Parties and alliances Votes % Seats
Party of Our Land/Vanua'aku Pati 9,743 24.23 11
Vanuatu National United Party (Parti national uni) 6,296 15.66 8
Union of Moderate Parties (Union des Partis moderés) 5,329 13.26 7
Vanuatu Republican Party (Parti républicain de Vanuatu) 4,675 11.63 7
People’s Progressive Party (Parti progressiste populaire) 1,978 4.92 4
Green Confederation (Confédération verte) 1,384 3.44 2
Vanuatu Labour Party 1,381 3.44 1
VPRFP 837 2.08 1
Shepherds Alliance Party 829 2.06 1
Melanesian Progressive Party {Parti progressiste mélanésien) 799 1.99 1
People's Action Party (Parti de l'Action populaire) 795 1.98 1
Vanuatu Family First Party 730 1.82 1
Namangi Aute 644 1.60 1
Nagriamel 546 1.36 1
Vanuatu National Party 514 1.28 1
Non-partisans 3,723 9.26 4
Total 40,203 100.00 52

Subsequent by-elections


Derek Brien, of the Pacific Policy Institute of Public Policy in Port Vila, made the following comment on the election:

"In effect we've had two elections here in Vanuatu. We've got the election here in town, Port Vila, and Efate, the island on which it's situated, and then the rest of the country where 80 per cent of the population lives. And I say that because in the lead up to the election a lot of the media, a lot of the analysts were predicting a mood for change. I think what we forgot in that debate, or in that discussion in the lead up to the election, what was the rest of the country talking about. The rural areas where the majority of people don't have access to newspapers, televisions and, in the last few years, radio because there's been a problem with the transmitter. And in a lot of cases the rural electorate has been totally disengaged from both the government process and certainly the political process. It's not about policy basis down there. It's about patronage. It's about personalities."[18]


  1. "Vanuatu elections could be delayed by constitutional challenge". Radio New Zealand International. 24 July 2008. Retrieved 26 November 2011.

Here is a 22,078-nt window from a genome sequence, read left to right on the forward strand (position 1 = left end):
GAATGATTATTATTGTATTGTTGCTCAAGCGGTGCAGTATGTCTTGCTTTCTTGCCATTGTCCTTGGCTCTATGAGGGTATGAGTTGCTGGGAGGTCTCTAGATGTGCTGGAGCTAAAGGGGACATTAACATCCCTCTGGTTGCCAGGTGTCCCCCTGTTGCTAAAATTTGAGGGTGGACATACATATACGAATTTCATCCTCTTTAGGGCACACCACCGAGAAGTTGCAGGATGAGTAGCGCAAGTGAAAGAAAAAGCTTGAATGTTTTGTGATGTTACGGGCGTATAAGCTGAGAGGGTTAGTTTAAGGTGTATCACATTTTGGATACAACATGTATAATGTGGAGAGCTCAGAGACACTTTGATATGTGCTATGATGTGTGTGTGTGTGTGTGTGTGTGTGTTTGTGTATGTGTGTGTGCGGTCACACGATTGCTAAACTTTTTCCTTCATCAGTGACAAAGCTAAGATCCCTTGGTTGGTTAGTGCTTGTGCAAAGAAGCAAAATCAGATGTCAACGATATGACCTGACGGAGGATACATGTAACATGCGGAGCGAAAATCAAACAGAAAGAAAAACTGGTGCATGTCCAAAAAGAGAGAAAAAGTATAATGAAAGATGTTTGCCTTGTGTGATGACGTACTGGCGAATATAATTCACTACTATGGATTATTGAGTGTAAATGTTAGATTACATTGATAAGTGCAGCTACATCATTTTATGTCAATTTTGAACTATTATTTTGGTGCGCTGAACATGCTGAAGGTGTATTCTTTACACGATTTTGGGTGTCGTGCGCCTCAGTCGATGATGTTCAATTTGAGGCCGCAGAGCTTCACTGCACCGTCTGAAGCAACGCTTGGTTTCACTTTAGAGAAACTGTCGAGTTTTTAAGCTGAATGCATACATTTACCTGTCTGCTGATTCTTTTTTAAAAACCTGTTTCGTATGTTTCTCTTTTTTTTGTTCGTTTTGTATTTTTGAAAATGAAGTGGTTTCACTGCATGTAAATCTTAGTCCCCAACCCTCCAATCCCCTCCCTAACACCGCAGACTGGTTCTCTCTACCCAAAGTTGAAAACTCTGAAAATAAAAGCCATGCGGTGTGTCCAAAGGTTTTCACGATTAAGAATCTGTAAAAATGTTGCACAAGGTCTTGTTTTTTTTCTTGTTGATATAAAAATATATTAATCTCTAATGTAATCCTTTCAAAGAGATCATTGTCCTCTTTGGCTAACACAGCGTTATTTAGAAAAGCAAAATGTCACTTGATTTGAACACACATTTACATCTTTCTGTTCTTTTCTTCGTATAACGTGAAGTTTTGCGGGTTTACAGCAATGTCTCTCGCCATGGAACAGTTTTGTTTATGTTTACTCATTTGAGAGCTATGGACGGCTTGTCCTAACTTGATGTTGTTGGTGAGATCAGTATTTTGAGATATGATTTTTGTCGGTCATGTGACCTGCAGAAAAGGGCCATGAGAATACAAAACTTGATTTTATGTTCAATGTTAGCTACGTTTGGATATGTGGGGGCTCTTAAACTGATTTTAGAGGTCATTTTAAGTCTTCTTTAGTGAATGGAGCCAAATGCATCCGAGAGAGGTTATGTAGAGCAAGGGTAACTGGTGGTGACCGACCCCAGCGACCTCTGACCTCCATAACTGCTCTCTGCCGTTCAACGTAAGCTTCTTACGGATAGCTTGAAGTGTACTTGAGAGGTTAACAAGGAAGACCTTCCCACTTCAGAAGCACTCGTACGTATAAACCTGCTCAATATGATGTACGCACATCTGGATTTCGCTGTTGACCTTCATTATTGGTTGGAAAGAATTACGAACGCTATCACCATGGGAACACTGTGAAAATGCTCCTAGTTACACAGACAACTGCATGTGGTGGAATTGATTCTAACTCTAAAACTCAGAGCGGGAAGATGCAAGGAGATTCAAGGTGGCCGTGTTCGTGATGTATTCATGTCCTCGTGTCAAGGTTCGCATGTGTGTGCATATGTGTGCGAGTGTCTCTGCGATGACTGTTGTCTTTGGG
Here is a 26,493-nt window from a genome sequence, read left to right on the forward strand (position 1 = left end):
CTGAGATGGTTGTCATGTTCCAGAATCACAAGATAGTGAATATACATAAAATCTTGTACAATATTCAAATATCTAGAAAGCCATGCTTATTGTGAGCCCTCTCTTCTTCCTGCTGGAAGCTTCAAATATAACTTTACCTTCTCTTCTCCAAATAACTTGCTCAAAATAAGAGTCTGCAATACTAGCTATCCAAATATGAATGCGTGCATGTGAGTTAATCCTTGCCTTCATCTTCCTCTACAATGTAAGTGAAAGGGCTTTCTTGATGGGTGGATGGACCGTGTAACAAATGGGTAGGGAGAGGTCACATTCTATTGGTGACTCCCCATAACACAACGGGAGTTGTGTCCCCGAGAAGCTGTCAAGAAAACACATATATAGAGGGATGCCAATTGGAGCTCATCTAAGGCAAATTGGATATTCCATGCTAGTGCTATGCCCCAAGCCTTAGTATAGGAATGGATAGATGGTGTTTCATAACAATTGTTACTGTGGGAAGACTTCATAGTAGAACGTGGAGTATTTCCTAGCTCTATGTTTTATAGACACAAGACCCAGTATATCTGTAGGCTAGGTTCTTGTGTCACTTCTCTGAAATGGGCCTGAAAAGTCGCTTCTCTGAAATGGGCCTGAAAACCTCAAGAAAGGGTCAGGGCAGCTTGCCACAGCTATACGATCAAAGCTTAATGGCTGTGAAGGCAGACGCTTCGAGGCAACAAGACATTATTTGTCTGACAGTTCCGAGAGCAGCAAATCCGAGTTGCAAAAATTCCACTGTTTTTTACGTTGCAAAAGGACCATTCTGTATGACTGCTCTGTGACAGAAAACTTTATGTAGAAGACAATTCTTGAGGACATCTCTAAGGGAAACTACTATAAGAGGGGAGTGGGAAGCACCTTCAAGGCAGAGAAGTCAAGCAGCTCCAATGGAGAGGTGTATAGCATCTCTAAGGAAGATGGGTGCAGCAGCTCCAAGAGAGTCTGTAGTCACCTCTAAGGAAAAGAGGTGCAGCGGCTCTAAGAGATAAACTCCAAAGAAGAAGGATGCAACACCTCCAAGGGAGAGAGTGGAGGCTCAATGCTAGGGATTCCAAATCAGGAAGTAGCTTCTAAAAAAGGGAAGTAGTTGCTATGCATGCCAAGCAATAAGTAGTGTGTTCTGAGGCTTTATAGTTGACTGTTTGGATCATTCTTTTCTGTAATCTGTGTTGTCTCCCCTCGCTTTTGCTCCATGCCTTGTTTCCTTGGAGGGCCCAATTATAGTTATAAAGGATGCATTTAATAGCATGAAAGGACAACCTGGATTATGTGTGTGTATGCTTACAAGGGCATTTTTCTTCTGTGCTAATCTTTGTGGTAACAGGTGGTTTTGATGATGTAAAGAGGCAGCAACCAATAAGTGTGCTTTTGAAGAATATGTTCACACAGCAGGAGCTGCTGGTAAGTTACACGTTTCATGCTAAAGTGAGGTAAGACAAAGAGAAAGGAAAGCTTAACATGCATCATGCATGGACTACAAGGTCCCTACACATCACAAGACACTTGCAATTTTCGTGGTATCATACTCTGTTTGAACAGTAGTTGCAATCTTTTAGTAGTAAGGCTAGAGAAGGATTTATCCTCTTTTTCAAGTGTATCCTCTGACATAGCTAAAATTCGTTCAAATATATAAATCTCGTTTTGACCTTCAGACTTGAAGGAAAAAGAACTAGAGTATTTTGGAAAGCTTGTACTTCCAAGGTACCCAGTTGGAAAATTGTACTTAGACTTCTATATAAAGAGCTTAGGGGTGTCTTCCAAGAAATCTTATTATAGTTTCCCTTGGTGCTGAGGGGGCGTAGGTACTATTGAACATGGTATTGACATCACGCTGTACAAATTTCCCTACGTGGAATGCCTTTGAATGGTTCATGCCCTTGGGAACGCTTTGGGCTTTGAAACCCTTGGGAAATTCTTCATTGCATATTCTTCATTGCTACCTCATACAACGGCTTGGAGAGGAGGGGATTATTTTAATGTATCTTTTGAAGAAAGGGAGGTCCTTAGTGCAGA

2. "Vanuatu officials checking election candidate applications". Radio New Zealand International. 31 July 2008. Retrieved 26 November 2011.
  3. "Polling underway in Vanuatu election", Radio New Zealand International, 1 September 2008
  4. "Nine women to contest Vanuatu election". Radio New Zealand International. 20 August 2008. Retrieved 26 November 2011.
  5. "Vanuatu election result 'unclear'". The Sydney Morning Herald. AFP. 2 September 2008. Retrieved 26 November 2011.
  6. "Strong police presence in Port Vila for tomorrow's election". Radio New Zealand International. 1 September 2008. Retrieved 26 November 2011.
  7. "Preliminary results expected later today from yesterday's general election in Vanuatu". Radio New Zealand International. 2 September 2008. Retrieved 26 November 2011.
  8. "Two political veterans in Vanuatu may have lost seats in yesterday's poll". Radio New Zealand International. 3 September 2008. Retrieved 26 November 2011.
  9. "Think tank predicts return for ruling Vanuatu coalition", ABC Radio Australia, 4 September 2008
  10. "Vanuatu parliamentary changes likely following election", ABC Radio Australia, 4 September 2008
  11. 1 2 "Delay in Vanuatu election results", ABC Radio Australia, 5 September 2008
  12. "Negotiation continues on formation of government in Vanuatu", Xinhua, 9 September 2008
  13. 1 2 3 4 5 "Confusion in Vanuatu's politics". Radio Australia. 2008-09-12. Retrieved 2008-09-14.
  14. "Vanua'aku Pati Party leader Edward Natapei likely to be new Vanuatu PM - People's Daily Online". 2008-09-10. Retrieved 2016-02-25.
  15. "Natapei claims Vanuatu prime ministership", ABC Radio Australia, 10 September 2008
  16. "Vanuatu Parliament to meet next Monday to elect new Prime Minister". Radio New Zealand International. 15 September 2008. Retrieved 26 November 2011.
  17. "Edward Natapei wins Vanuatu PM vote | ABC Radio Australia". 2011-12-19. Retrieved 2016-02-25.
  18. "Uncertainty after Vanuatu's general election", ABC Radio Australia, 9 September 2008